Author: Bruce Forciea
Publisher: Open Books
Boyd, develops a new program that integrates part of his brain with a
computer’s operating system. The program, Alan 2, can anticipate a user’s needs
and automatically perform many tasks. A large software company, International
Microsystems (IM) desperately wants the program and tempts Dr. Boyd with huge
sums of money, but when Dr. Boyd refuses their offer, IM sabotages his job,
leaving him in a difficult financial situation.
problems, and Alan 2 develops plan Alpha, which is a cyber robin hood scheme to
rob from rich corporations via a credit card scam.
where they live the good life funded by plan Alpha, but the FBI cybercrime
division has discovered part of Alan 2’s cyber escapades, and two agents,
Rachel and Stu, trace the crime through the TOR network and Bitcoin.
Kaitlin to change locations. A dramatic chase ensues taking them to St.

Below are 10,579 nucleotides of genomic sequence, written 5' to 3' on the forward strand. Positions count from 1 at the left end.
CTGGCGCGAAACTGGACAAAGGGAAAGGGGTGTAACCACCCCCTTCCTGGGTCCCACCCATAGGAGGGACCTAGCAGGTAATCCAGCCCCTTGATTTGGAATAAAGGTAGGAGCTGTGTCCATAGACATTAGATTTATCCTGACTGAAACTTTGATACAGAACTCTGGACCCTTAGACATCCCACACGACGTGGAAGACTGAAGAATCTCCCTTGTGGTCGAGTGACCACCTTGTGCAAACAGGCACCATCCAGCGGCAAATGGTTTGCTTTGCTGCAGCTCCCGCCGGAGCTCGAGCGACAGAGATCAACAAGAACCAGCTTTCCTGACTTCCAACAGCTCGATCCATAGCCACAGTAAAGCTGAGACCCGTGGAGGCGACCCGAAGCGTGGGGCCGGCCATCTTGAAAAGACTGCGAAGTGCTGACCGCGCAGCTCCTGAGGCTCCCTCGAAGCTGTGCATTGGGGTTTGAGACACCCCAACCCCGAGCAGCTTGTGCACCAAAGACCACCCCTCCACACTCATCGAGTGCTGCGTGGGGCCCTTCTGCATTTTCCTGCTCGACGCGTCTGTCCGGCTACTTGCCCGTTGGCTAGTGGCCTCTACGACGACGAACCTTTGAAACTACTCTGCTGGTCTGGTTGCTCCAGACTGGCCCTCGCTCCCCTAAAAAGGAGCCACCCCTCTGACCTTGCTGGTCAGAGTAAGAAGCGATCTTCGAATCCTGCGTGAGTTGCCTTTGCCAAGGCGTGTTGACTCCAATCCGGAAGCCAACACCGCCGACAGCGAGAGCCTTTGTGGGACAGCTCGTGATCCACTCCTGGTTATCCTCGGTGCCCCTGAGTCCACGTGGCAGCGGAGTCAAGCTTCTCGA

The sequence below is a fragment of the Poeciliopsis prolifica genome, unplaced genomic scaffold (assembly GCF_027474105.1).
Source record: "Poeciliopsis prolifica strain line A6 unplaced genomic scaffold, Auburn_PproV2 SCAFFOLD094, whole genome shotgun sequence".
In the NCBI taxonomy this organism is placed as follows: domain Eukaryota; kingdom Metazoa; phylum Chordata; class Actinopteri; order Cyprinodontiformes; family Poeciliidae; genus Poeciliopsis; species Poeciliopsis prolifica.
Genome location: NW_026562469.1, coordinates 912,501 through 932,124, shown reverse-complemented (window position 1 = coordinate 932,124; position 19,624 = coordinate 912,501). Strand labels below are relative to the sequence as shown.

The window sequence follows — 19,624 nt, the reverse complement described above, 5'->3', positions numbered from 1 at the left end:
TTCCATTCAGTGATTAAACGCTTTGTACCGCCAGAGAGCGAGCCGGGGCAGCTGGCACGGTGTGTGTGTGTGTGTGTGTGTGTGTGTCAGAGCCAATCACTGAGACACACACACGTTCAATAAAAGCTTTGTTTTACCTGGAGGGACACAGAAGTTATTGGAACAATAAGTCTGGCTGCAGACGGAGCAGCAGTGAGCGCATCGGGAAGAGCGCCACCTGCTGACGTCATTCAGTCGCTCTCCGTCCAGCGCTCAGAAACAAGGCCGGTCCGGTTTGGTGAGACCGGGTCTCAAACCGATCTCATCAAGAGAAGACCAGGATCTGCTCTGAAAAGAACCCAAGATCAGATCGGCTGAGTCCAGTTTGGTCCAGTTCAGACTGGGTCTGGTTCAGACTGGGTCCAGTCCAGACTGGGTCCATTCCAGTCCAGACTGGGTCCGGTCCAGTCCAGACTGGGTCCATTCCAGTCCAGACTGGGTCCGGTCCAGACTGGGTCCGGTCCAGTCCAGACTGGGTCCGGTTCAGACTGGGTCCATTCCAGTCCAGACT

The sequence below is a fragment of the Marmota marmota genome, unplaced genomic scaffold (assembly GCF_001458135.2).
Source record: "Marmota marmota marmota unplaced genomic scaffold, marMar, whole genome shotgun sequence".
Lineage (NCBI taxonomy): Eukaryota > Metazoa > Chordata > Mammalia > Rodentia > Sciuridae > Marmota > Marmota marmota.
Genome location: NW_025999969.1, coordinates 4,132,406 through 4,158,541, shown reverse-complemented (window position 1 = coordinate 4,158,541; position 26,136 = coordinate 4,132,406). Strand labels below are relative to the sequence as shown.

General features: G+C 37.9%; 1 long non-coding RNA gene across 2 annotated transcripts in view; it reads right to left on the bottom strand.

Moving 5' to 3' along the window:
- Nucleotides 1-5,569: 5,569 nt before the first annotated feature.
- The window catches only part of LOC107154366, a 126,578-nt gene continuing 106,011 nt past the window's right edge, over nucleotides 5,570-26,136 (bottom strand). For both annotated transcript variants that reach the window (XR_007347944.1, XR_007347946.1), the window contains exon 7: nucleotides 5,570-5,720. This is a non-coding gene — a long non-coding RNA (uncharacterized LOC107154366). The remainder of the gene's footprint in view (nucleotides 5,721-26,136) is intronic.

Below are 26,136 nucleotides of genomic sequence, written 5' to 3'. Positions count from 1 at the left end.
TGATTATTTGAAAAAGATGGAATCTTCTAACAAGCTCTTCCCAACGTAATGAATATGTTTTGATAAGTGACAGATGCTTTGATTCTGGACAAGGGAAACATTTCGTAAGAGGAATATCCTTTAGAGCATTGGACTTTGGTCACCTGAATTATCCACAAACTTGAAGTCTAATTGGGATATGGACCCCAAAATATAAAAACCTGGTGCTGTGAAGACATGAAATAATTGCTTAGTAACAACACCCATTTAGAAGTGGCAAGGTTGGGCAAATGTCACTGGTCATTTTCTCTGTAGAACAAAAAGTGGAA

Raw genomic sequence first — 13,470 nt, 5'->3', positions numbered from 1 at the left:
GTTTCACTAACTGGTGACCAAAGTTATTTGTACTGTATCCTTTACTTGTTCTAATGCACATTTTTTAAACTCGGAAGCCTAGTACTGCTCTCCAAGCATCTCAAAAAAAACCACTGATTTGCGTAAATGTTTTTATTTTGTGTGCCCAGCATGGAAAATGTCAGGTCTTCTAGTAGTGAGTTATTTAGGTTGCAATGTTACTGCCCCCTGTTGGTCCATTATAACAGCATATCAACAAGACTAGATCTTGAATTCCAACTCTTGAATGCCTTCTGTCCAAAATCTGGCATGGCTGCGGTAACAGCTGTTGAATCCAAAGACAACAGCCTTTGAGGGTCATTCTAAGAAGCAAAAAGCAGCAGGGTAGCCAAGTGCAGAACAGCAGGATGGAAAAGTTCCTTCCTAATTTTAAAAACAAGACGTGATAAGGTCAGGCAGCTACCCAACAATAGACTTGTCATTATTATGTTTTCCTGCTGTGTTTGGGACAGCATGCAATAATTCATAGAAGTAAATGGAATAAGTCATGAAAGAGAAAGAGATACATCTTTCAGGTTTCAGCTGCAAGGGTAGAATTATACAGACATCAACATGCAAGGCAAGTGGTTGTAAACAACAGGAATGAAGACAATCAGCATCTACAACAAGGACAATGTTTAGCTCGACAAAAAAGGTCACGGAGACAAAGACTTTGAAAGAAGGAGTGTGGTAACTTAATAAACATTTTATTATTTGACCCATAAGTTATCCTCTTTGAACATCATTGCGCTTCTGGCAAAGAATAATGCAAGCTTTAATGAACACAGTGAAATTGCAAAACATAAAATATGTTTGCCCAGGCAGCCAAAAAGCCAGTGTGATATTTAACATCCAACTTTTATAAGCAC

Thomas, a cruise ship bound for Spain,
and finally to Morocco.
can be implemented in time. Or is ‘Plan B’ something altogether different than
it appears to be, something wholly sinister that will affect the entire
population of the world?
the trailer at YouTube!
Interview with the Author
What initially got you interested in writing?
I’ve always had concepts and stories rumbling around in my gray matter. I finally decided to put some of them down on paper.
What genres do you write in?